historic CG

25 10 2008

in the upper groupshot you see the very small visual development team that worked in 1989 on disney’s BEAUTY AND THE BEAST. the picture below shows jean gilmore, mel shaw, daan jippes and don hahn discussing some designs during the same time.
CG in those ‘ancient’ days was in the very beginning. disney had done some scenes in OLIVER AND COMPANY and THE GREAT MOUSE DETECTIVE in CG, tina price and randy cartright had worked on that. but in BEAUTY AND THE BEAST don hahn, the producer, wanted to go a step further – add textures to the CG-environment and make it look more realistic. in the final version of the film the ballroom sequence is done that way. that came much later. in the beginning a longer scene was planned that showed a pretty complex cameramove starting with beauty entering her room in the castle, following her sitting on the bed and then moving behind her towards the mirror, where she looks at herself and the whole room mirrored in it. the whole camera move was done in wireframe, I remember it looked very impressive. then andreas deja animated the keyposes of beauty for the whole move. I wonder if some of that stuff is left somewhere.
they gave me three key-frames of the camera move, I choose two and painted them with felt pen and gouache. unfortunately the originals have ‘disappeared’, so what you see here are some bad quality xerox copies. the next planned step was to hire someone with a lot of patience and some great painting skills to paint every single surface flat following my color-designs. I remember, that was where the experiment stopped. it might have been a bit too work-intense and costly. times have changed – today it would be a fun job for a weekend.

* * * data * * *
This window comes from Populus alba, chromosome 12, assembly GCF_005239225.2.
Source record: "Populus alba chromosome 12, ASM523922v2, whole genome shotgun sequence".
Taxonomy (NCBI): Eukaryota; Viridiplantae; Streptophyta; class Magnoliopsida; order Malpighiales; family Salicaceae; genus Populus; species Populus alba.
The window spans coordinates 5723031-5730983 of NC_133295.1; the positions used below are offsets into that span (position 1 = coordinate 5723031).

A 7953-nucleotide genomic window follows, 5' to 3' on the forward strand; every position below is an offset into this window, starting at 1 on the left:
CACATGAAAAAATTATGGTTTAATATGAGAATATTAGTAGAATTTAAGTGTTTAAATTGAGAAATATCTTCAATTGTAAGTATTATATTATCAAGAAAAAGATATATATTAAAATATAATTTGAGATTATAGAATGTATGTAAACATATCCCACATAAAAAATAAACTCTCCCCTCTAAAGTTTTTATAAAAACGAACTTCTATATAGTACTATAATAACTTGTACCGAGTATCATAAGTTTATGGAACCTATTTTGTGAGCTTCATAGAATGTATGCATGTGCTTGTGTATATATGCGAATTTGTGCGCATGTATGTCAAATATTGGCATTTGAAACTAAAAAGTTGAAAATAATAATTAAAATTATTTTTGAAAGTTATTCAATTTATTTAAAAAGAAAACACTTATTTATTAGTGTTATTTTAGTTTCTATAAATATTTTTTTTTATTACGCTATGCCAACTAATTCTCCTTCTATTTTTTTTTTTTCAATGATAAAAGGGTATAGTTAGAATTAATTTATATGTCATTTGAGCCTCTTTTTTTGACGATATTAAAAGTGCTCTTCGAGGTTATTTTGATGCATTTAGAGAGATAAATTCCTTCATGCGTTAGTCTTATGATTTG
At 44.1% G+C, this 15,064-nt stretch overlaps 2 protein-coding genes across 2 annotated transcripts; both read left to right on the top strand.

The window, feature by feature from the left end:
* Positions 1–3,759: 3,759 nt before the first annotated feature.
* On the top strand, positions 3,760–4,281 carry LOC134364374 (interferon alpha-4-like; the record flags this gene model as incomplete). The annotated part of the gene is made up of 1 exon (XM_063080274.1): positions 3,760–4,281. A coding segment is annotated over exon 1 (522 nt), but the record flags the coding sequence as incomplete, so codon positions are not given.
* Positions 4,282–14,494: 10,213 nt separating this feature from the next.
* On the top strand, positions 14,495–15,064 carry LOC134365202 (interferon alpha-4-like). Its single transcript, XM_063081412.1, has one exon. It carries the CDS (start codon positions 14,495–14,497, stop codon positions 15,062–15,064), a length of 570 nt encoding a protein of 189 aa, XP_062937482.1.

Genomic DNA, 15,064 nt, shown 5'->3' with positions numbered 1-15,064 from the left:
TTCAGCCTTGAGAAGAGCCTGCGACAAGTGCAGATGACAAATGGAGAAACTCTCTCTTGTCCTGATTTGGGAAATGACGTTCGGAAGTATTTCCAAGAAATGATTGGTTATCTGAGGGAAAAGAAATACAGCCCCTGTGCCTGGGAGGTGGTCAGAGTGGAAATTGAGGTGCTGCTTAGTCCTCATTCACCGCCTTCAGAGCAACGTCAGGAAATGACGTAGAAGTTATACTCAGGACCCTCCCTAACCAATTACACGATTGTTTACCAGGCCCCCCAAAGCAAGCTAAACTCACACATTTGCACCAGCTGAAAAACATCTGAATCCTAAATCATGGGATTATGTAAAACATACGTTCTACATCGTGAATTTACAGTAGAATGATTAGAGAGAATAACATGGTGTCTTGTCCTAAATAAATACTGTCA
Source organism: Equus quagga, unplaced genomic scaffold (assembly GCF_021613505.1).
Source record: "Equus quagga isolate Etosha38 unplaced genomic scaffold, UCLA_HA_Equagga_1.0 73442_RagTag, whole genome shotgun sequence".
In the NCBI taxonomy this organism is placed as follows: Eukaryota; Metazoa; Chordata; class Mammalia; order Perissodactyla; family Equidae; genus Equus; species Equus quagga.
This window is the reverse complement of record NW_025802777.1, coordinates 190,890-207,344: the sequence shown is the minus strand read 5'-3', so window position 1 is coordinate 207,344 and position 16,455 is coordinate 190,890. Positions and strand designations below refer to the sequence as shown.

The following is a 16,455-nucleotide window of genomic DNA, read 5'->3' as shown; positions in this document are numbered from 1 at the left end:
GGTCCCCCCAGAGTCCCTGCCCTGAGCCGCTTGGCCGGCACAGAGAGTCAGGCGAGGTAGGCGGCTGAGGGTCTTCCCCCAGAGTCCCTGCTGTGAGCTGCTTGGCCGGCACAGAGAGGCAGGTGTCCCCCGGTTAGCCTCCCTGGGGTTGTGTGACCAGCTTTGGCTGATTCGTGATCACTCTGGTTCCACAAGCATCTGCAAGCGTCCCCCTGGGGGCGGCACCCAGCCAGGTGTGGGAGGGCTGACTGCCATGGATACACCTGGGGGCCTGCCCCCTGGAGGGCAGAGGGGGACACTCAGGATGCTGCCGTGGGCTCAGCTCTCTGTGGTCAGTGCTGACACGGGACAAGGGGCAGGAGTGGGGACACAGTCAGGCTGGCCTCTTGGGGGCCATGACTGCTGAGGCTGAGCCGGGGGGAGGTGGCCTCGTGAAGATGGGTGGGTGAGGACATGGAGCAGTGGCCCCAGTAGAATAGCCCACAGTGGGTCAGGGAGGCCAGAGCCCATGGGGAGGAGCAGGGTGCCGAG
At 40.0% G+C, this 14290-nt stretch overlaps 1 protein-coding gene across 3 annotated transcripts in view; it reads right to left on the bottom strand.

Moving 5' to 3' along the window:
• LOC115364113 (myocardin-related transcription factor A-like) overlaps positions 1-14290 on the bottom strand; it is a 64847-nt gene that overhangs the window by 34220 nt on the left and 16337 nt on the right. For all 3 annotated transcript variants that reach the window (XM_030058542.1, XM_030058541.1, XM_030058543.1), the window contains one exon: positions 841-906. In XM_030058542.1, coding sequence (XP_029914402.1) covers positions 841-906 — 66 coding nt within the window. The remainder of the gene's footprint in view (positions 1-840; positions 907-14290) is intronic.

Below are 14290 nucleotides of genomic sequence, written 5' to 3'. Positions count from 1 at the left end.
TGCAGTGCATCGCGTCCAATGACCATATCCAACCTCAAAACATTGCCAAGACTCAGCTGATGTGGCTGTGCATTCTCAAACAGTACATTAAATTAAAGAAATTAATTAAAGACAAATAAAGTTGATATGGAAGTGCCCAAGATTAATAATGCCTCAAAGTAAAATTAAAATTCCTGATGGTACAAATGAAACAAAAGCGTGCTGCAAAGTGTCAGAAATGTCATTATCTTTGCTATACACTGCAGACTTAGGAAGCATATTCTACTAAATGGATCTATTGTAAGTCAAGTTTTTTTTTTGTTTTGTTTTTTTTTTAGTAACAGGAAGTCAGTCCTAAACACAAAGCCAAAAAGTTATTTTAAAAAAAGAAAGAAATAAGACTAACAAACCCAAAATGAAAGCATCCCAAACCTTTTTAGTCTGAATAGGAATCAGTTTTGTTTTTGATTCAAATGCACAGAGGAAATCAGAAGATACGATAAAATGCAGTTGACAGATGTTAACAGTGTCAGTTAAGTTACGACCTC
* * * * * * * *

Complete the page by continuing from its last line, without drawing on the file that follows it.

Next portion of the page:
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3 responses

25 10 2008
Deniseletter

I love to read this blog! Is a place where I learn something new .I knew it since I was referred to it by Nancy Beiman.

I have extra news from Nancy Beiman to help cartoonist Corny Cole please read:

http://deniseletterdeniseletter.blogspot.com/2008/10/tragedy-that-you-can-help-remedy.html

29 10 2008
Nancy Beiman

Hello Hans,
I’d love to read your takes on older films that created the 360 degree pans with hand drawn elements.
Dick Williams’ CHRISTMAS CAROL immediately comes to mind; also Joanna Quinn’s DREAMS AND DESIRES (most of her work features animated camera angles)
One film that uses simple foreground and background pans moving in opposite directions is SNOW WHITE AND THE SEVEN DWARFS (the scene where the Queen drinks the potion).
Could the BEAUTY AND THE BEAST room animation have been accomplished through the use of distorted layouts and panning levels?

from hans
no, nancy. it was supposed to be spectacular. the camera move was very complicated, it went back all the way from the door through the bedside, was flying through the candle light, around the bedside where beauty was sitting down. then followed her getting up to the mirror on the opposite wall where we would see beauty seeing herself in the mirror ( together with the camera ), and the whole room behind her. when I saw the first rough move, my reaction was – wow. unfortunately it was too early, technology would have been ready for that a few years later. what you are talking about, like the camera move in snow white, is a faked feel for the 3rd dimension. you have that in several animated films, earlier than the cg-development. by the way in yellow submarine as well – remember the sunrise, and the camera move down into the city streets. anyway, it was fun, to dream, we could do it. I had a similar dream during mulan. we wanted mulan ride through wide grass fields, then stop on top of a hill and the tall grass move in the wind around her. oh well, it was a nightmare. we did tons of tests for a while. it did not work. at least the hun attack worked, and that took about 2 years to be developed. and we had no idea if we might be successful in the end. the good surprise is always nice…

29 10 2008
Nancy Beiman

It sounds like a magnificent shot…but all turned out for the best, for how would you have ‘topped’ it in the ballroom sequence? That shot of the animating ballroom used the technology of the time very well.

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